What about Brexit?

Source: RTM June/July 2018

Darren Caplan, chief executive of the Railway Industry Association (RIA), dares to investigate the potential impact of Brexit on the UK rail supply sector.

Everyone’s talking about Brexit – except the rail supply sector, it seems. Having chaired rail industry events in recent months, the B-word has scarcely been mentioned despite provocations to do so. The results of a recent survey of RIA members even showed Brexit failed to make our members’ Top 3 priorities.

Yet as the June EU Summit approaches and more flesh is being put on the Brexit bones, it is becoming more important for the industry to engage and understand the process. It may simply be that the complexity and continual twists and turns of the negotiations have made it difficult for rail businesses to understand how Brexit will actually affect them.

Trade deals

The main opportunity of Brexit is that we could see the UK Government striking direct trade deals with other countries all around the world, presenting possibilities for rail exporters as part of so-called ‘Global Britain.’ UK rail – given its size and strategic significance to UK plc – is an important exports sector and should look to use the impetus of Brexit to grow its presence overseas. RIA has been lobbying hard for rail to be included in the Department for International Trade’s (DIT’s) thinking as it begins to negotiate in the years ahead, but we are concerned that other transport sectors are given far higher priority, even though recent research shows rail is comparable with sectors such as automotive and aerospace.

The DIT and Department for Exiting the EU, the two departments responsible for developing these new trade deals, must engage more with rail and increase its visibility to ensure it informs trade negotiation thinking.

Frictionless trade

There’s lots of talk at the moment about  the Customs Union and its possible replacements. Clearly, a future challenge for rail suppliers is dealing with possible tariff and non-tariff barriers. Whether increased costs or complex additional administration, noone wants to see impositions and delays at the border. UK rail suppliers could also lose Notified Bodies status, meaning they would lose the right to assess the conformity of some rail products before they are placed on the market – this would deleteriously impact on exports and the ability of UK firms to trade with EU countries. Similarly, were the UK to be classed as a third country, content could be limited by EU ‘rules of origin’ limiting third-country content to 45%.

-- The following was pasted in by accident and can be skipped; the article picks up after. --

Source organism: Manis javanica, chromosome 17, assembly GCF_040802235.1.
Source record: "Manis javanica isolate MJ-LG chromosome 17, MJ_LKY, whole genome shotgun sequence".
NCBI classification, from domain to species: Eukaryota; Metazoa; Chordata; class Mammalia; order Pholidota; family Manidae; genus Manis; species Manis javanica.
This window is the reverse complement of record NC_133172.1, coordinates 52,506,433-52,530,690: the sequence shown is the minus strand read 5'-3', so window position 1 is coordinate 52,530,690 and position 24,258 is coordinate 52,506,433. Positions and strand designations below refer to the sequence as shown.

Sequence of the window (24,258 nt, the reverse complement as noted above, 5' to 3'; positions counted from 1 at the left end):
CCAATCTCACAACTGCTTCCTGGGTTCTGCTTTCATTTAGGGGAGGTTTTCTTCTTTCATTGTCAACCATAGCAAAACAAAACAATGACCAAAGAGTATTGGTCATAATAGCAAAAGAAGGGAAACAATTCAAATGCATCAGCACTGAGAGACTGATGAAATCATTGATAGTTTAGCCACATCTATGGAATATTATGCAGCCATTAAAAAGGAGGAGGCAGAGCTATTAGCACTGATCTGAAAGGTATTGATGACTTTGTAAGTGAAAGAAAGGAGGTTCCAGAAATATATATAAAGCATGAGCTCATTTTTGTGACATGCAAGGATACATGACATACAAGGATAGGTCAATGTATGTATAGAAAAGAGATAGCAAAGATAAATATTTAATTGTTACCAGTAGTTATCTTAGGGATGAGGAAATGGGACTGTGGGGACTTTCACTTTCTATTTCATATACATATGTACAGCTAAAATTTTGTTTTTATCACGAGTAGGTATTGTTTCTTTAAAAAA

Whilst this issue has been particularly high-profile in the automotive industry, it could have a similar impact on the rail sector, and so we urge the government to work for a Brexit deal which enables trade to continue as frictionless as possible.


The rail sector has a number of standards deriving from EU law. Unsurprisingly, RIA members would like to see the rail industry, rather than the government, being held responsible for standards. So, whilst the powers on standards would return to the UK, it would be UK rail advising on whether standards should be harmonised when the UK initially leaves the EU. This would make the transition to December 2020 simpler, avoid cost increases, and ensure suppliers would not need to manufacture to two standards. RIA would also like to see the UK remaining a member of the EU Railway Agency on a similar relationship to non-EU member Switzerland, so that rail can continue to influence standards in the years ahead.

The workforce

Finally, there is the issue of the UK rail workforce. The rail industry has certain skilled trade requirements where it has to rely on workers from outside the UK; nationally, the proportion of staff hailing from the wider EU is 20% (46% south of Derby). We encourage the industry and government to work together to ensure we have the workers we need from a combination of the EU and non-EU countries, and in terms of training up and attracting more people from the UK to work in this fantastic industry. Future Home Office immigration policy will have a role to play in helping deliver the workforce we need.

As with every other sector, rail is clearly going to be going through uncertain times. If we in rail supply can make the most of the potential opportunities and work to prepare for and mitigate the challenges posed by Brexit, we’ll all be better positioned to continue on the path to a growing and sustainable rail supply sector in the years ahead.


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